Protein Powder Picks

By Tori Jarzabkowski, M.S., R.D., L.D. – January 1, 2016
photo by Jessica Frey

Once upon a time, protein powder was thought of as a supplement for only the most serious of athletes or bodybuilders. And back then, only the most serious of competitors wanted to consume these powdered supplements, as their taste and questionable ingredient list left much to be desired. 

Thankfully, protein powders have come a long way from the chalky, tasteless, or chemical-filled supplements of yore. Today, there’s an option for every diet and a flavor for every palate, along with better ingredients and fewer artificial additives. But walk into a health food store or down the supplement aisle, and it can be a bit overwhelming, which is why I constantly get asked what to look for when choosing a protein powder supplement. 

While I prefer my clients to get their protein from actual food, protein powders can be a quick and convenient way to ensure you’re getting enough. In fact, some dishes can benefit from a little extra protein, and let’s face it, adding a scoop of vanilla protein powder tastes much better than blending a chicken breast into your post exercise smoothie. 

Whey Protein

PROS: Little Miss Muffet must have been weight training when she requested her curds and whey, as research shows that this type of protein is tops for building muscle mass. A huge benefit of whey is its ability to enter into your bloodstream more quickly than other proteins, which makes it the perfect protein for those wanting to get ripped. For best results, consume your whey protein within 45–60 minutes post-workout. 
CONS: Those with dairy allergies or sensitivities should stay away from whey as it is a milk-based protein. In addition, not all whey protein powders are created equal. Several of the most popular whey supplements contain high amounts of artificial sweeteners, dyes, and other sketchy additives, so be sure to read your labels before buying. 
MORE ABOUT WHEY: There are two main types of whey protein powders: whey protein concentrate, and whey protein isolate. The difference? Whey concentrate is made by taking the whey protein source and then removing the non-protein parts by "concentrating" and filtering the supplement. This results in a powder that is around 70 to 80 percent pure protein, with the remaining percentage made of leftover carbohydrates and fat.  As for whey isolate supplements, this type of whey will undergo even more processing and filtering to get a product that’s higher in protein (around 90%). Both types are fine to consume, however, prices for isolate powders tend to be more expensive due to extra processing and a higher protein content. 


Casein Protein 

PROS: Like whey, casein protein is derived from dairy and a great choice when trying to build muscle mass. The major difference between whey and casein lies in how quickly these proteins enter your bloodstream—while whey is known for being speedy, casein protein takes considerably longer. While this may seem like a drawback, the ability to be released more slowly makes casein the ideal protein to consume before bedtime when wanting more muscle mass.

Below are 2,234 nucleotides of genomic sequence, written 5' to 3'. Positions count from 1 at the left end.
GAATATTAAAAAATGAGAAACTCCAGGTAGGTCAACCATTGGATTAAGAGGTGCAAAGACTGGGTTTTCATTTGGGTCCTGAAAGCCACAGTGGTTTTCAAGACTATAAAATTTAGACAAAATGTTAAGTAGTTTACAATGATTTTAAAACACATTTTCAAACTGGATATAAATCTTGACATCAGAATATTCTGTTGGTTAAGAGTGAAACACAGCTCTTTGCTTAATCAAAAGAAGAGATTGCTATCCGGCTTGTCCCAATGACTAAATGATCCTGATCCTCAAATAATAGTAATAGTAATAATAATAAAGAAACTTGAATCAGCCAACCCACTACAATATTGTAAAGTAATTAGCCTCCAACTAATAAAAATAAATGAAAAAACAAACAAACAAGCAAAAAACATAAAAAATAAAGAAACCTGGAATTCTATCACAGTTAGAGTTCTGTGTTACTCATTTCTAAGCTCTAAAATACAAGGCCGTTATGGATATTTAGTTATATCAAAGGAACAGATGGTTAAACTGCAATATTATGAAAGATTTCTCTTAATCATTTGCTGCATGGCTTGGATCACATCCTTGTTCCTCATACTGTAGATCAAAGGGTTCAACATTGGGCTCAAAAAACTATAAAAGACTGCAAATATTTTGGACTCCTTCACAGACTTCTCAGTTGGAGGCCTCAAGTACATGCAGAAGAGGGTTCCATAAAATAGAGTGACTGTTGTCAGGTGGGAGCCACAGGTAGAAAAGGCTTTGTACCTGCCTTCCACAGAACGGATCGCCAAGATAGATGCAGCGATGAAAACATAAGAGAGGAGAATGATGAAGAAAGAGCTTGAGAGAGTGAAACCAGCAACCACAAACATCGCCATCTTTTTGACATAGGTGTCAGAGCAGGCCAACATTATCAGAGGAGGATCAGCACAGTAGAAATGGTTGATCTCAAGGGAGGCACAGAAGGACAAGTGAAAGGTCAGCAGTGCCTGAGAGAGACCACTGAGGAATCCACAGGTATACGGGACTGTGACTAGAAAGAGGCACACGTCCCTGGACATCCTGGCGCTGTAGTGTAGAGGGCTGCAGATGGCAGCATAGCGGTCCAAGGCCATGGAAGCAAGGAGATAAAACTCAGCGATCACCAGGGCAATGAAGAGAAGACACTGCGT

CONS: Like whey, those with a lactose or dairy intolerance should also steer clear of casein protein powders. 
MORE ABOUT CASEIN: Casein belongs to the group of proteins called complete proteins, which means that these proteins contain all 9 essential amino acids. Why does this matter? Your body can’t make essential amino acids on its own, and complete proteins are better utilized than incomplete proteins. Whey is another complete protein, along with the next protein on our list which is…


Egg White Protein 

PROS: The name says it all—this type of protein is made from dried egg whites that have been processed into powder.  Egg white protein digests slower than whey, but faster than casein, and is popular among Paleo diet devotees. 
CONS: While egg white protein is a smart choice for those wanting a protein supplement, whey and casein protein powders are still superior for bulking up muscles. And if you prefer to buy your eggs cage-free and organic, finding this in a protein powder may prove difficult. 


Soy Protein

PROS: By now, you’re probably wondering what a vegan exerciser should take, since all of the options above are animal or dairy sourced. Enter soy, one of the only plant-based proteins that belongs to the complete protein class. Soy protein digests at a moderate rate, and these types of powders are often lower in cost than some whey or casein supplements.
CONS: When it comes to the research regarding soy, the jury is still out as to whether soy actually helps or harms our bodies. While some studies have shown benefits such as better heart health, others have warned about potential hormonal imbalances or increased risks for certain cancers. Another con: for those concerned about GMOs, soy is among the most common genetically modified crops. 
MORE ON SOY: From a muscle-building perspective, soy remains the best plant source for bigger biceps. 


Plant-Based Protein Powders
(i.e. Hemp, Pea, Brown Rice)

PROS: While animal proteins may get all the glory, plants (yes, plants) contain high quality protein too! Aside from the power of protein, many plant-based supplements are higher in other beneficial nutrients such as fiber or omega-3 fatty acids. 
CONS: Most single-sourced plant protein powders are incomplete proteins, which decreases the amount of protein actually utilized by the body. Not to worry though—many plant powders contain a variety of different protein sources to ensure that all the essential amino acids are present, making it better absorbed by the body.


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